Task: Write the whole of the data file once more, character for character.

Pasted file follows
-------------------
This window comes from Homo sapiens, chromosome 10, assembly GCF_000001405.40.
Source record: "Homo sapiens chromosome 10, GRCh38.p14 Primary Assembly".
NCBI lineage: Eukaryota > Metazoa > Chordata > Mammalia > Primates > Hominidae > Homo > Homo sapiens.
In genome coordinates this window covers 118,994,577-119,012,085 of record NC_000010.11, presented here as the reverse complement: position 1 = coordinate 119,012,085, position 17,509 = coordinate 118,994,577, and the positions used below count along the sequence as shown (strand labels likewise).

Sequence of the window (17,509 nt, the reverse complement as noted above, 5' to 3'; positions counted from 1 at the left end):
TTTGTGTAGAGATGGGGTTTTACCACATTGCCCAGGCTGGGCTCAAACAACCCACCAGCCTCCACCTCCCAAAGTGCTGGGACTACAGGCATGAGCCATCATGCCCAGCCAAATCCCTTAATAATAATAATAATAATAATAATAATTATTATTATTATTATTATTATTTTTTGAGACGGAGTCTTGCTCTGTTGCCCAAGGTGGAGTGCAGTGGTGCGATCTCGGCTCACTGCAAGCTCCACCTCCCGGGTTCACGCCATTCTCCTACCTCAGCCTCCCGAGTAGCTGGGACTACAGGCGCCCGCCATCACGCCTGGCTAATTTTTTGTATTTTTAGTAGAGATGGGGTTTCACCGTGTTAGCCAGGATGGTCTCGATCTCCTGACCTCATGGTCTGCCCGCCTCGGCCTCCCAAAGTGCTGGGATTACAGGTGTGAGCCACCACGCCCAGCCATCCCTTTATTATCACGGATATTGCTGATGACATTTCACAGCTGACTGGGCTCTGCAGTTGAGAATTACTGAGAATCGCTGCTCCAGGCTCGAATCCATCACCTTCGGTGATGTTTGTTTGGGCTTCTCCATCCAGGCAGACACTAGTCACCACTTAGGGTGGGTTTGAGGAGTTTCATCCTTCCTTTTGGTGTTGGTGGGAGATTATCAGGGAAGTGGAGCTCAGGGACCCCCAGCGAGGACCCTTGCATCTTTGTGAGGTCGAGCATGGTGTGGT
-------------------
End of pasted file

This window comes from Homo sapiens, chromosome 10, assembly GCF_000001405.40.
Source record: "Homo sapiens chromosome 10, GRCh38.p14 Primary Assembly".
NCBI lineage: Eukaryota > Metazoa > Chordata > Mammalia > Primates > Hominidae > Homo > Homo sapiens.
In genome coordinates this window covers 118,994,577-119,012,085 of record NC_000010.11, presented here as the reverse complement: position 1 = coordinate 119,012,085, position 17,509 = coordinate 118,994,577, and the positions used below count along the sequence as shown (strand labels likewise).

Sequence of the window (17,509 nt, the reverse complement as noted above, 5' to 3'; positions counted from 1 at the left end):
TTTGTGTAGAGATGGGGTTTTACCACATTGCCCAGGCTGGGCTCAAACAACCCACCAGCCTCCACCTCCCAAAGTGCTGGGACTACAGGCATGAGCCATCATGCCCAGCCAAATCCCTTAATAATAATAATAATAATAATAATAATTATTATTATTATTATTATTATTTTTTGAGACGGAGTCTTGCTCTGTTGCCCAAGGTGGAGTGCAGTGGTGCGATCTCGGCTCACTGCAAGCTCCACCTCCCGGGTTCACGCCATTCTCCTACCTCAGCCTCCCGAGTAGCTGGGACTACAGGCGCCCGCCATCACGCCTGGCTAATTTTTTGTATTTTTAGTAGAGATGGGGTTTCACCGTGTTAGCCAGGATGGTCTCGATCTCCTGACCTCATGGTCTGCCCGCCTCGGCCTCCCAAAGTGCTGGGATTACAGGTGTGAGCCACCACGCCCAGCCATCCCTTTATTATCACGGATATTGCTGATGACATTTCACAGCTGACTGGGCTCTGCAGTTGAGAATTACTGAGAATCGCTGCTCCAGGCTCGAATCCATCACCTTCGGTGATGTTTGTTTGGGCTTCTCCATCCAGGCAGACACTAGTCACCACTTAGGGTGGGTTTGAGGAGTTTCATCCTTCCTTTTGGTGTTGGTGGGAGATTATCAGGGAAGTGGAGCTCAGGGACCCCCAGCGAGGACCCTTGCATCTTTGTGAGGTCGAGCATGGTGTGGT